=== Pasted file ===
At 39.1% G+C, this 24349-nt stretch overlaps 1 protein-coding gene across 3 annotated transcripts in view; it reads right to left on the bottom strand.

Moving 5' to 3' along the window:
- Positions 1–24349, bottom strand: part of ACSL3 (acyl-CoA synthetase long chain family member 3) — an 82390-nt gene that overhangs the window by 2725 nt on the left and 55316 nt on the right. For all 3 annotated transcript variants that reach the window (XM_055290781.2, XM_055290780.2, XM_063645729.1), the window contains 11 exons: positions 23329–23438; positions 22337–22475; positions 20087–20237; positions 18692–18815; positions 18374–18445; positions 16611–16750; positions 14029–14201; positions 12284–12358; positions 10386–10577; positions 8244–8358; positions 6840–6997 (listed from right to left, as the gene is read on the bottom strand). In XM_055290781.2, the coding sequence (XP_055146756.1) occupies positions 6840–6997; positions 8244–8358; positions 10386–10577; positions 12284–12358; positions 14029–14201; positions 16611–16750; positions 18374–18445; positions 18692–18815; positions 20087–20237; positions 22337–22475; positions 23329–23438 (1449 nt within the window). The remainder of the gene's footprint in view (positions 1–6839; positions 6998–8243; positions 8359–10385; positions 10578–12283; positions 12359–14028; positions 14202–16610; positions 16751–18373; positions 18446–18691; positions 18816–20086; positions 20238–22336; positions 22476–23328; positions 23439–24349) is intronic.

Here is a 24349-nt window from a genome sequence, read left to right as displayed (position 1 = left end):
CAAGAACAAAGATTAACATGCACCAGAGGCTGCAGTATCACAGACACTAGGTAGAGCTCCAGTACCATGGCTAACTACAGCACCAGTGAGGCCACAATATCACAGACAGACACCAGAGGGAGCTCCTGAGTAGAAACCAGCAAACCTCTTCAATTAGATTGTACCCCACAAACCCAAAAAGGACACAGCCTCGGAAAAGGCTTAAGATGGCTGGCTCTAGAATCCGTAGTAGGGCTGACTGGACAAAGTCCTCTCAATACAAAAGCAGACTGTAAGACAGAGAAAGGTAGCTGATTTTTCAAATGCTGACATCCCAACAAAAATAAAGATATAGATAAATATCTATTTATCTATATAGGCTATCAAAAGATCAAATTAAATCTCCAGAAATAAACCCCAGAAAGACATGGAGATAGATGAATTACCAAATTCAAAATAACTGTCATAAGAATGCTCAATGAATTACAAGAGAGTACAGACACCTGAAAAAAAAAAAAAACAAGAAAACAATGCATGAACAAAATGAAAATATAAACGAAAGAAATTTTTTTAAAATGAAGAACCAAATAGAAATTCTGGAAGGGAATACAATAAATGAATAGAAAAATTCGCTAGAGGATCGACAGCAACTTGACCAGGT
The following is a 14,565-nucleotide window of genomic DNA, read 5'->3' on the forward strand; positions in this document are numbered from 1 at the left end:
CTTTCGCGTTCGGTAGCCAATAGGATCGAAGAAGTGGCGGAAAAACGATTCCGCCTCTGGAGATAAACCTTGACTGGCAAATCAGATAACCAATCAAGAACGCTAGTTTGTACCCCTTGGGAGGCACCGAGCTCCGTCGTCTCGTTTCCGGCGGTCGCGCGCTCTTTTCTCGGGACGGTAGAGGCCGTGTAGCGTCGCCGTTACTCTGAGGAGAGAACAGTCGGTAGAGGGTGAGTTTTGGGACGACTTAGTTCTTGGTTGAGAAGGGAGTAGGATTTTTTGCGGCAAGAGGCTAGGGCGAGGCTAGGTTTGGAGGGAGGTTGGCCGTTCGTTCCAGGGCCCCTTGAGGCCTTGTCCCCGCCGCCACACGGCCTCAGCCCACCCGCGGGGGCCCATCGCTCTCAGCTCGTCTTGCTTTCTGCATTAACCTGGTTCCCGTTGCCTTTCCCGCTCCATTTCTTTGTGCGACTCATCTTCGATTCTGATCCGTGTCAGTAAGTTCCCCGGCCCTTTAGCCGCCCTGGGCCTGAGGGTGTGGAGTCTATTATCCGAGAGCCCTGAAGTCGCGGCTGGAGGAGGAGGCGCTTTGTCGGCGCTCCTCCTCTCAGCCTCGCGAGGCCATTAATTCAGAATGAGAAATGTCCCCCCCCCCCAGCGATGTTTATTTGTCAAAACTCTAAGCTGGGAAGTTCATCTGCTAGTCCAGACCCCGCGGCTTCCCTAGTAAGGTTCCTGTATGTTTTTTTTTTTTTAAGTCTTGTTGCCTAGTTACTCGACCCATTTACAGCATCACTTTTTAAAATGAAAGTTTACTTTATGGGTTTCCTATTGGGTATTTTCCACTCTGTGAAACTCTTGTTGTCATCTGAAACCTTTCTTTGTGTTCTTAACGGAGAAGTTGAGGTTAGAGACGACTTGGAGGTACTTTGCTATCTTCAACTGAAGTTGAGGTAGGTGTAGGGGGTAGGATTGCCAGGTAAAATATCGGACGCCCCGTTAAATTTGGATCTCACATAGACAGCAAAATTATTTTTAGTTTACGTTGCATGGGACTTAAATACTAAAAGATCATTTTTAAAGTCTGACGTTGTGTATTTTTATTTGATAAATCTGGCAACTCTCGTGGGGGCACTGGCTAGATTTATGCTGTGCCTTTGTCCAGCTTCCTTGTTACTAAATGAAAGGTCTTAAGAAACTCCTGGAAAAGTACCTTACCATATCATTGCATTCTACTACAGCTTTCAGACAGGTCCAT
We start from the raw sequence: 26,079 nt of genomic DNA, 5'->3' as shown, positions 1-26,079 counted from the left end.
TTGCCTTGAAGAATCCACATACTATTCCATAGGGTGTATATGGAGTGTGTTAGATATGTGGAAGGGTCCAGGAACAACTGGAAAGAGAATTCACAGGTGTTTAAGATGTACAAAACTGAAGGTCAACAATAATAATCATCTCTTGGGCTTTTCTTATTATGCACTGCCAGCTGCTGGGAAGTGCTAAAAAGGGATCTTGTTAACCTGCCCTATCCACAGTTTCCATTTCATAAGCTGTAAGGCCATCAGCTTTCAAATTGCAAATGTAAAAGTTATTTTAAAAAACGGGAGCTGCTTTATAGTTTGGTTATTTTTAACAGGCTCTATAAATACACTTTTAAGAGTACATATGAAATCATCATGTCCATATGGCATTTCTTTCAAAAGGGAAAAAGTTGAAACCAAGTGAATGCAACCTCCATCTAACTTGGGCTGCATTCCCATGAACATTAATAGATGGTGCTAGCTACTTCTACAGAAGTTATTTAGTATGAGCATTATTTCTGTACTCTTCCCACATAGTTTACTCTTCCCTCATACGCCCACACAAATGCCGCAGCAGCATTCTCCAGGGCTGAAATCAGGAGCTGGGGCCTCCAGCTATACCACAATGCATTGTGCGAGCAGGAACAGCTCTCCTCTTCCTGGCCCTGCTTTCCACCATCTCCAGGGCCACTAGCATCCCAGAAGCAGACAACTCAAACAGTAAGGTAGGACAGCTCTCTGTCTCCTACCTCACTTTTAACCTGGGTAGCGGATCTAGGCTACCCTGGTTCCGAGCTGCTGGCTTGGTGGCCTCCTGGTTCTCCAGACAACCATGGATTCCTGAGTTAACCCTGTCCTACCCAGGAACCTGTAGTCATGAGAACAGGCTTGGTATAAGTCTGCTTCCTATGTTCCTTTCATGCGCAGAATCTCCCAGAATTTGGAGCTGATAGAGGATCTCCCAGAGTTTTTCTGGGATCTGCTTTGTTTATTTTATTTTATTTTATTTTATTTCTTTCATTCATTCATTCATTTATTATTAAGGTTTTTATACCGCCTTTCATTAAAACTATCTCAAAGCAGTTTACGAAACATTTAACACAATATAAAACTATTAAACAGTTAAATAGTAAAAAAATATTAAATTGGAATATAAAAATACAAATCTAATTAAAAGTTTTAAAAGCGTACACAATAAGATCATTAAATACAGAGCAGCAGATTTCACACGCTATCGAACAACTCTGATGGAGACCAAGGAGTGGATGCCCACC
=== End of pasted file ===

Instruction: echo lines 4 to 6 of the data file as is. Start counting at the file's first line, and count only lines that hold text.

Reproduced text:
Here is a 24349-nt window from a genome sequence, read left to right as displayed (position 1 = left end):
CAAGAACAAAGATTAACATGCACCAGAGGCTGCAGTATCACAGACACTAGGTAGAGCTCCAGTACCATGGCTAACTACAGCACCAGTGAGGCCACAATATCACAGACAGACACCAGAGGGAGCTCCTGAGTAGAAACCAGCAAACCTCTTCAATTAGATTGTACCCCACAAACCCAAAAAGGACACAGCCTCGGAAAAGGCTTAAGATGGCTGGCTCTAGAATCCGTAGTAGGGCTGACTGGACAAAGTCCTCTCAATACAAAAGCAGACTGTAAGACAGAGAAAGGTAGCTGATTTTTCAAATGCTGACATCCCAACAAAAATAAAGATATAGATAAATATCTATTTATCTATATAGGCTATCAAAAGATCAAATTAAATCTCCAGAAATAAACCCCAGAAAGACATGGAGATAGATGAATTACCAAATTCAAAATAACTGTCATAAGAATGCTCAATGAATTACAAGAGAGTACAGACACCTGAAAAAAAAAAAAAACAAGAAAACAATGCATGAACAAAATGAAAATATAAACGAAAGAAATTTTTTTAAAATGAAGAACCAAATAGAAATTCTGGAAGGGAATACAATAAATGAATAGAAAAATTCGCTAGAGGATCGACAGCAACTTGACCAGGT
The following is a 14,565-nucleotide window of genomic DNA, read 5'->3' on the forward strand; positions in this document are numbered from 1 at the left end: